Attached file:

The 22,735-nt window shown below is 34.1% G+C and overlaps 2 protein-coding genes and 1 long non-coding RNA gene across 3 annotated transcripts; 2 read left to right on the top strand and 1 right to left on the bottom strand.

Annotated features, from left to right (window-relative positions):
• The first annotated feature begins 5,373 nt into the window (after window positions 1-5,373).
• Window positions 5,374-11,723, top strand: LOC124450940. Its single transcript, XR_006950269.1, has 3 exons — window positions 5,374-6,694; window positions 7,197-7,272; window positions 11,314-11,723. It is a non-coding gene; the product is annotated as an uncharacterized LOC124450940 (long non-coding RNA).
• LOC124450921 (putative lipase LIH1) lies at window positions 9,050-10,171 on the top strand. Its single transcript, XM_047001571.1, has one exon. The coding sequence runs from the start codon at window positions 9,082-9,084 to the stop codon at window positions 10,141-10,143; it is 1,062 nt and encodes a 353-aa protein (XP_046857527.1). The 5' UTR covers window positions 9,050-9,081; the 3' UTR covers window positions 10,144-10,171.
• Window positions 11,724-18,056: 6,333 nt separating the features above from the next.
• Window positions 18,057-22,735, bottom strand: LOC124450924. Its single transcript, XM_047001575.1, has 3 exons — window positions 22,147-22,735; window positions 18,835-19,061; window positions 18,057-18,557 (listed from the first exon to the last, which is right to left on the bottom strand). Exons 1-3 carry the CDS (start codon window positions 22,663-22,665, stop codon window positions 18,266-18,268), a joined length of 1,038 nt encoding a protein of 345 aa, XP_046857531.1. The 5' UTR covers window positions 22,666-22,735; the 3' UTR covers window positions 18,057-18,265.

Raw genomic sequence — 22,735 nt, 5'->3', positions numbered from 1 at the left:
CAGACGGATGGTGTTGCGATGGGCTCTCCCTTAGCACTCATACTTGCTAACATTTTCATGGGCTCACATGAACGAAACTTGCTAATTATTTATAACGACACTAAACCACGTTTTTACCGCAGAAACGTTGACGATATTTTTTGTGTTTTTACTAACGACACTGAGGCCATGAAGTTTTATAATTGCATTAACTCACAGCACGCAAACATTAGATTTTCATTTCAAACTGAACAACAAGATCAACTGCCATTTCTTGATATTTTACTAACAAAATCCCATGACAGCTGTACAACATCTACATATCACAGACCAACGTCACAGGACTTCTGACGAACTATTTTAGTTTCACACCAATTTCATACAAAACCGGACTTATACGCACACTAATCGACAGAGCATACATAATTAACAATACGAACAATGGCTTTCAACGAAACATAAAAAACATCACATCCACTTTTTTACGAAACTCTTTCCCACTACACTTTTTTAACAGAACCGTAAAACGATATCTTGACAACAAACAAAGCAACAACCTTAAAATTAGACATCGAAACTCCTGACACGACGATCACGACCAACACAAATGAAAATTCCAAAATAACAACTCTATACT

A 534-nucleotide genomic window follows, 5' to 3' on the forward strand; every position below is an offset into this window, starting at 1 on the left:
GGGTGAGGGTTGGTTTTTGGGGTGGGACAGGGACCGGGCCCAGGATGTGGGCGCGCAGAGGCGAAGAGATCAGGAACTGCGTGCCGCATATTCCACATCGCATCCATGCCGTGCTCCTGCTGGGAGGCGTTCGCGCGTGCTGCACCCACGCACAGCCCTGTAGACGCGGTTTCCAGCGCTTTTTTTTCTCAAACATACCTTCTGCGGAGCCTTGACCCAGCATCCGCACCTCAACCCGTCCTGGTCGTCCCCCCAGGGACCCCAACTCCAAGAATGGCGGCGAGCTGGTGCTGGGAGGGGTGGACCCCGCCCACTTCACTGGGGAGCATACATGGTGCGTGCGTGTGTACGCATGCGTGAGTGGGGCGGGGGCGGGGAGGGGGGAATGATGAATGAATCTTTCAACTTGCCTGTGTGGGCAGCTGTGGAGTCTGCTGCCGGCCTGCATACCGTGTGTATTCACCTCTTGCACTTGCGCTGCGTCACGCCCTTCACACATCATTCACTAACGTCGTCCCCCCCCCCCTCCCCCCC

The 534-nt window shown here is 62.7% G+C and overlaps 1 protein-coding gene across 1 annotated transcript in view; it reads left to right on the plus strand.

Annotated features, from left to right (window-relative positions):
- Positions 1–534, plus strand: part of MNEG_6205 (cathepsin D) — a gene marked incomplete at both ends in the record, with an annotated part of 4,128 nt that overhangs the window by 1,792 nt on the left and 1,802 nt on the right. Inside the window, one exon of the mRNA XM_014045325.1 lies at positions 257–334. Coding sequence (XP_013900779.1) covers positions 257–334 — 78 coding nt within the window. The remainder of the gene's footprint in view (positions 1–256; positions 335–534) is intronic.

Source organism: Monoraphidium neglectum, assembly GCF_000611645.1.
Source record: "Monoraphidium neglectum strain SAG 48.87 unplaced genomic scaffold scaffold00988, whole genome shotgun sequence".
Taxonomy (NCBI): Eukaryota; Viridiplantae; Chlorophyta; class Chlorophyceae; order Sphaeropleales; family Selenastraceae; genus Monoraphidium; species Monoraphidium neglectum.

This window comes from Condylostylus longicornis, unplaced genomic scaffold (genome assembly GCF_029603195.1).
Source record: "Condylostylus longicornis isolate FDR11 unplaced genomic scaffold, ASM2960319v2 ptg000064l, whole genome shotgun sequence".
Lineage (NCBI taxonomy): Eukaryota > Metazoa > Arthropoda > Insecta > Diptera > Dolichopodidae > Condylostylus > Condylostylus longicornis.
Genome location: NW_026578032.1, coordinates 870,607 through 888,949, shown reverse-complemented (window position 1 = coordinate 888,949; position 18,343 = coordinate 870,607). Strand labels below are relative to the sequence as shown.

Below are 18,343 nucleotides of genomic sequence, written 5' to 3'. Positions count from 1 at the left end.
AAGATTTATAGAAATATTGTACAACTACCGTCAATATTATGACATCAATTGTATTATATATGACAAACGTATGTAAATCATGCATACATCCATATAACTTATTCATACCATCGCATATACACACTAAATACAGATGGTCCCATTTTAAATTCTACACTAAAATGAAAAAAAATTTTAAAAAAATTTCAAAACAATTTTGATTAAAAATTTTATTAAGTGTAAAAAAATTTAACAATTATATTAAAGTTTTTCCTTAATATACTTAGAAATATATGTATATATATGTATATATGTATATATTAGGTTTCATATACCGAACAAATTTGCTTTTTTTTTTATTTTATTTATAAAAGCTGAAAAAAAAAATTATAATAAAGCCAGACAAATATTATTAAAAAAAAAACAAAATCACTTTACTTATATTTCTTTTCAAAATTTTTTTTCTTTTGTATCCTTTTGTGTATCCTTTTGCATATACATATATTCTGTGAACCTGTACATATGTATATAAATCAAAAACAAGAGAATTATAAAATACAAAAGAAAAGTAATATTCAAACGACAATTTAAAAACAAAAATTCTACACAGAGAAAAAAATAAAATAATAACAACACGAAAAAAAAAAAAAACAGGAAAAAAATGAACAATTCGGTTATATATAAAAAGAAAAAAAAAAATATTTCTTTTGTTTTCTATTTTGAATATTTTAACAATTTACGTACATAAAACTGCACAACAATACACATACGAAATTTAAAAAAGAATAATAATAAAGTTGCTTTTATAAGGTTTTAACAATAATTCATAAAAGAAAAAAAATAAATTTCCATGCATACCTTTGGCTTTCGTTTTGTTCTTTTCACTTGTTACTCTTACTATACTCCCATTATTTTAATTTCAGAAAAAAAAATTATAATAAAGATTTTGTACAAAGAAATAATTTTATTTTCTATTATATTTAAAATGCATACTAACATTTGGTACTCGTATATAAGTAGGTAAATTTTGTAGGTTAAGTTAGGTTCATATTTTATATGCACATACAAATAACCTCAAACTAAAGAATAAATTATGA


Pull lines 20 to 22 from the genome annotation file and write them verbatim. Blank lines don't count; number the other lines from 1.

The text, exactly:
Lineage (NCBI taxonomy): Eukaryota > Metazoa > Arthropoda > Insecta > Diptera > Dolichopodidae > Condylostylus > Condylostylus longicornis.
Genome location: NW_026578032.1, coordinates 870,607 through 888,949, shown reverse-complemented (window position 1 = coordinate 888,949; position 18,343 = coordinate 870,607). Strand labels below are relative to the sequence as shown.

Below are 18,343 nucleotides of genomic sequence, written 5' to 3'. Positions count from 1 at the left end.